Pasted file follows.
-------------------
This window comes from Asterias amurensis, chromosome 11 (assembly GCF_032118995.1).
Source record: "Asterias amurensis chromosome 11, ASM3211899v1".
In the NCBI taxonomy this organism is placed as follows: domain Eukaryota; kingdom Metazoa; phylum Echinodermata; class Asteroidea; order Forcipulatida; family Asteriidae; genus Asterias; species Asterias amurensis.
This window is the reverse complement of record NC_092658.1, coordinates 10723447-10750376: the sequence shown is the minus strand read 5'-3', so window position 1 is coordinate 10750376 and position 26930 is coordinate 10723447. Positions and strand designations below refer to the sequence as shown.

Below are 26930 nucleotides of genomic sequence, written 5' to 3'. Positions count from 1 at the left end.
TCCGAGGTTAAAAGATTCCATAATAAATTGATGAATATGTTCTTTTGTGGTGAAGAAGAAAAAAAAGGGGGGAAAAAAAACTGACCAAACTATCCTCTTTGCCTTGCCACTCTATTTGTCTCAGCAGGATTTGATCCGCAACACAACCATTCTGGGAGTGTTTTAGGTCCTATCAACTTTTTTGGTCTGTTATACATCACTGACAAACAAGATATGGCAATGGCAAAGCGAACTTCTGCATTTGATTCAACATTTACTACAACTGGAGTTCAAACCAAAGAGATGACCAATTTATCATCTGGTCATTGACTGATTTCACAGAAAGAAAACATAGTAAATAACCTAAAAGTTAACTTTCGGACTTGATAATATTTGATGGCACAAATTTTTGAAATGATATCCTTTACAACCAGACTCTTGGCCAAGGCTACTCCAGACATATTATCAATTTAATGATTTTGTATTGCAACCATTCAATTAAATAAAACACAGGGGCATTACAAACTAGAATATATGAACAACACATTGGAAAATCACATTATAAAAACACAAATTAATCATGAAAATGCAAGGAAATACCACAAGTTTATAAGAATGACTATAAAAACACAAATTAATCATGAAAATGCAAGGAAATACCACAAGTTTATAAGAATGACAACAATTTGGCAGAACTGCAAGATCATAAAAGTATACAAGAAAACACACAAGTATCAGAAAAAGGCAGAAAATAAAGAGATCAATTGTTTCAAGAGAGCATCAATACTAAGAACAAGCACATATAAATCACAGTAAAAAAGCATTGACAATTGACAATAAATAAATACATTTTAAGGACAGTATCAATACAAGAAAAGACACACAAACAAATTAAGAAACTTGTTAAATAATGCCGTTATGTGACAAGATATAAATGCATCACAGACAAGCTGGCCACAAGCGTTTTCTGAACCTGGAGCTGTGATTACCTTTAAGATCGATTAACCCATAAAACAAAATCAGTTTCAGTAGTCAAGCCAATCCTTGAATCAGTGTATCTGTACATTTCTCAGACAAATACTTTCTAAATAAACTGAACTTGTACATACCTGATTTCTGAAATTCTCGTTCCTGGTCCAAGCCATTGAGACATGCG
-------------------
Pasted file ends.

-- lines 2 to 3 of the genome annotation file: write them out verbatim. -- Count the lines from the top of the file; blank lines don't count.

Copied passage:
Source record: "Asterias amurensis chromosome 11, ASM3211899v1".
In the NCBI taxonomy this organism is placed as follows: domain Eukaryota; kingdom Metazoa; phylum Echinodermata; class Asteroidea; order Forcipulatida; family Asteriidae; genus Asterias; species Asterias amurensis.